How many pages should a CV have?
How long should a CV be?
How far back should a CV be?
We could ask you another question: How long is a piece of string?
When it comes to CVs*, there’s no real consensus on how long it should be.
Some say one page is enough. Some say two pages is an okay length. Others say it depends on the amount of experience you have. (meaning that as you gain more experience in your career, you eliminate older stuff and you include your most recent work history)
Generally, 2 pages are the recommended length. But in this article, we’ll discuss how many pages a CV should have.
We’ll also tell you what you need to include on your CV so that it’s an appropriate length, as well as what you don’t need/should cut out completely.
No matter how long it is, Your CV should stand out by highlighting your skills, experience, and what you have to bring to the job you’re applying for.
Enough of the slow intro – let’s jump in!
*CV is another term for resume btw – just so you know!
One Page Long
If you don’t have a lot of experience, you’re just getting started in a new career, or you’re a graduate student, having your CV this long is beneficial.
At this length, you sum up any relevant work experience or qualifications that you’ve already gained.
Some people prefer this length. It gets straight to the point, especially as recruiters don’t have time to go through every single CV and use the Applicant Tracking System (ATS) to scan CVs.
With this format, your CV is short and sweet!
Two Pages Long
Two pages are the ideal length for a CV in most industries. It’s not as short as one page (or one page and a half), but it’s not more than three pages either.
In the words of Goldilocks: It’s just right.
So why is two pages the ideal length?
- Only necessary information is included.
- Recruiters can find relevant information quickly.
- It highlights your key skills and experiences
- All the information is spread out over two pages
There are exceptions, though:
- Academic CVs don’t have a specific limit – if you’re applying for a job in academia, it’s not strange to have multiple pages covering publications, grants, research, etc.
- Medical CVs are also known for being super long – they can be over eight pages long!
- If you’re an actor, your CV should be no more than a page, even if you have loads of experience.
Bottom line: Two pages are the suggested length, but it’s not a rule set in stone.
More Than Two Pages Long
This usually isn’t recommended.
If you’re an experienced professional with credentials to your name, and you want to show off your expertise on your CV, you can go past two pages.
Three pages is a reasonable length for seasoned professionals to showcase their experience, accolades, and accomplishments.
What Does A CV Need To Have?
For your CV to be appealing to recruiters, here’s what you need to include:
- Spoken languages – Studied Spanish in school? Learned a bit of German while traveling abroad? Know some Italian from your summer in Rome? An extra language is a bonus to employers.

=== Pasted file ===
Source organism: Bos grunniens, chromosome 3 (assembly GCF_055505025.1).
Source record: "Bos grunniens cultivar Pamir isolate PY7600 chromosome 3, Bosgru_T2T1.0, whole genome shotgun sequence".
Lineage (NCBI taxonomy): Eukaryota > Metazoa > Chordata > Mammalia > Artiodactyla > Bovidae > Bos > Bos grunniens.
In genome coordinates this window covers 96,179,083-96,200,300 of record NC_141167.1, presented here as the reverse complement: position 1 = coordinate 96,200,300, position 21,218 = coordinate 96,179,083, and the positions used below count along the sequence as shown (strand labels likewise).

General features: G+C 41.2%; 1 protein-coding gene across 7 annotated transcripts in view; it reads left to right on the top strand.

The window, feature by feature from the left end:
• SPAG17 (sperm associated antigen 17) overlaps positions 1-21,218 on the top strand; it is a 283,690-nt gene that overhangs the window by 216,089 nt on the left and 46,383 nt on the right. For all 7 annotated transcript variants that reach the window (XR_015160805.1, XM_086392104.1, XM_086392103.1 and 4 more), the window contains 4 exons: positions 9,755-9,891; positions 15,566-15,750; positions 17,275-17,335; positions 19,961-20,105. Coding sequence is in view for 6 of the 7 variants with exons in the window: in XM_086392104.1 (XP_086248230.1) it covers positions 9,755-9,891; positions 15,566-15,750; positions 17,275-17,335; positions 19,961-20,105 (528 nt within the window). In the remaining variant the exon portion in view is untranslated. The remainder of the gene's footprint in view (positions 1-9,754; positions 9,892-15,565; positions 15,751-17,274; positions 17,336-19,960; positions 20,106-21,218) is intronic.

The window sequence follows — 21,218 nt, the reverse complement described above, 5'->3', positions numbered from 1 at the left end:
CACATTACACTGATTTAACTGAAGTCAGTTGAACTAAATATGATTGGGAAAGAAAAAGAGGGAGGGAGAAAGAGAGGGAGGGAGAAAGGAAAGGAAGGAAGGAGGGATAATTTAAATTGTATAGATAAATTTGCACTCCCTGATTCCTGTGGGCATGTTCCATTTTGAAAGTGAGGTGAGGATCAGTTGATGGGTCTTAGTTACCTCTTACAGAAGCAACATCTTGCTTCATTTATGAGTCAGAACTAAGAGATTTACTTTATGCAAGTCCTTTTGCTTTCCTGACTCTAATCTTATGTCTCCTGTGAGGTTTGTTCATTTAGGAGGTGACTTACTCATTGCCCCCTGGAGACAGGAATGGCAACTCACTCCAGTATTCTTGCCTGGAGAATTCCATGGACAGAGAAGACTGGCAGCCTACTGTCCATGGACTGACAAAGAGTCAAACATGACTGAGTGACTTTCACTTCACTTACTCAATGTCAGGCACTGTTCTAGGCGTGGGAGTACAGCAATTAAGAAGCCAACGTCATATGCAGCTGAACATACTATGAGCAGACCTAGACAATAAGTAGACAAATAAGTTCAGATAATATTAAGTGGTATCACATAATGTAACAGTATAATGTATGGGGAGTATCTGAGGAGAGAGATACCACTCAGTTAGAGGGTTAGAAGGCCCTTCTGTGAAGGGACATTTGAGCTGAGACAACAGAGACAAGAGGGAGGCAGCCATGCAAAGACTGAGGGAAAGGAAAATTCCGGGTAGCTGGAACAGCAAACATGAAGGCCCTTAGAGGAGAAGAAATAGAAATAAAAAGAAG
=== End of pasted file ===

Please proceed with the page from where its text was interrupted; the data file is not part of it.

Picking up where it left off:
- Education – Degrees, training courses, diplomas – your education history is one section of your CV that will give recruiters an idea of your education level and qualifications.
- Certifications/licenses – These will show recruiters that you have strong credentials to bring to the job. It also legitimises your skills.
- Contact information – This includes your phone number, email address, and home address. It sounds obvious, but how are recruiters going to get in touch with you if they don’t have the correct contact details for you?
- Skills/qualifications – This highlights what you’ve learned at other jobs or in college/university/vocational school etc. Your skills and qualifications will also show that you’re capable of doing the job.
What Shouldn’t Be On A CV?
So we’ve talked about what should be on a CV. Let’s talk about what shouldn’t be written on your CV. (if you want to land the job, that is!)
- A whole list of references – Having one or two (or three) references is acceptable. But having more than that is overkill.
- Reasons for leaving past jobs – You can explain it away in the job interview, but it’s not relevant for a CV.
- Headshots – Ok, this one is a little debatable. In some industries, it’s mandatory to put a photo of yourself on a CV. But a photo on your CV is not always necessary.
- Salary details from past jobs – In general, discussing salary in a job interview (whether it’s from a past job or a job you’re applying for) is kind of taboo. But that’s an article for another day.
While there’s no general consensus on how long a CV should be, 2 pages are the ideal length.
A short and concise CV is ideal for recruiters to analyse your CV and how it relates to the job you’re applying for.
One page is ok if you’re just getting started in your career or you haven’t got much experience.
More than two pages are not recommended, but there are exceptions.
If you have an illustrious career filled with accolades and accomplishments, three pages are enough to explain what you can bring to the role.
No matter the length, one thing is clear.
- It’s what’s on your CV that matters – education, skills, experience, contact details, and references.
No matter how long your CV is, it’s what you include on it that will help you get the interview. (and hopefully the job!)